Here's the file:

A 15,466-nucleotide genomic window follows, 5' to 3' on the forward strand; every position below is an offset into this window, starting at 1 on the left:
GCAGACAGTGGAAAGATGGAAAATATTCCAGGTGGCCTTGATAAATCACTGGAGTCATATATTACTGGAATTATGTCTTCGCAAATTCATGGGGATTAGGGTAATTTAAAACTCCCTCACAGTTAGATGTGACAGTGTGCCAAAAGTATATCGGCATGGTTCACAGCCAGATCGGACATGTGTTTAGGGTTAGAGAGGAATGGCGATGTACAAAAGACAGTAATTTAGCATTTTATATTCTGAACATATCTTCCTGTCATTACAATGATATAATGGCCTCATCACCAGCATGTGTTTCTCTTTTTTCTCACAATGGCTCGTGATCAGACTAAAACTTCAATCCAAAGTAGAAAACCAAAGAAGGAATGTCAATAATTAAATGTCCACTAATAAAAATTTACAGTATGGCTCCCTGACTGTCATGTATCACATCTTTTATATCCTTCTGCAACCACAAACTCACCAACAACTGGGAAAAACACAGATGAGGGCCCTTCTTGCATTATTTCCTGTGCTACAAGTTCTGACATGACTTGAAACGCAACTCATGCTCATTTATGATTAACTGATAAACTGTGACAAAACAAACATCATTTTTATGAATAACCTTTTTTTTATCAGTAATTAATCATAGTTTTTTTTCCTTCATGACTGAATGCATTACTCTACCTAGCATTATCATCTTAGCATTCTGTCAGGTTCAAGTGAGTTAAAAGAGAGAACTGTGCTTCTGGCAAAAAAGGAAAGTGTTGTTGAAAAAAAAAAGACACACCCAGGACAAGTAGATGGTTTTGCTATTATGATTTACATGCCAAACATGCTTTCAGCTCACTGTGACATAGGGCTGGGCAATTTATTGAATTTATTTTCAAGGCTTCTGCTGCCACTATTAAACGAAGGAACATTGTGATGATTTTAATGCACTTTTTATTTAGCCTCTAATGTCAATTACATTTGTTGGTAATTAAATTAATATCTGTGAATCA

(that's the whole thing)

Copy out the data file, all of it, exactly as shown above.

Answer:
A 15,466-nucleotide genomic window follows, 5' to 3' on the forward strand; every position below is an offset into this window, starting at 1 on the left:
GCAGACAGTGGAAAGATGGAAAATATTCCAGGTGGCCTTGATAAATCACTGGAGTCATATATTACTGGAATTATGTCTTCGCAAATTCATGGGGATTAGGGTAATTTAAAACTCCCTCACAGTTAGATGTGACAGTGTGCCAAAAGTATATCGGCATGGTTCACAGCCAGATCGGACATGTGTTTAGGGTTAGAGAGGAATGGCGATGTACAAAAGACAGTAATTTAGCATTTTATATTCTGAACATATCTTCCTGTCATTACAATGATATAATGGCCTCATCACCAGCATGTGTTTCTCTTTTTTCTCACAATGGCTCGTGATCAGACTAAAACTTCAATCCAAAGTAGAAAACCAAAGAAGGAATGTCAATAATTAAATGTCCACTAATAAAAATTTACAGTATGGCTCCCTGACTGTCATGTATCACATCTTTTATATCCTTCTGCAACCACAAACTCACCAACAACTGGGAAAAACACAGATGAGGGCCCTTCTTGCATTATTTCCTGTGCTACAAGTTCTGACATGACTTGAAACGCAACTCATGCTCATTTATGATTAACTGATAAACTGTGACAAAACAAACATCATTTTTATGAATAACCTTTTTTTTATCAGTAATTAATCATAGTTTTTTTTCCTTCATGACTGAATGCATTACTCTACCTAGCATTATCATCTTAGCATTCTGTCAGGTTCAAGTGAGTTAAAAGAGAGAACTGTGCTTCTGGCAAAAAAGGAAAGTGTTGTTGAAAAAAAAAAGACACACCCAGGACAAGTAGATGGTTTTGCTATTATGATTTACATGCCAAACATGCTTTCAGCTCACTGTGACATAGGGCTGGGCAATTTATTGAATTTATTTTCAAGGCTTCTGCTGCCACTATTAAACGAAGGAACATTGTGATGATTTTAATGCACTTTTTATTTAGCCTCTAATGTCAATTACATTTGTTGGTAATTAAATTAATATCTGTGAATCA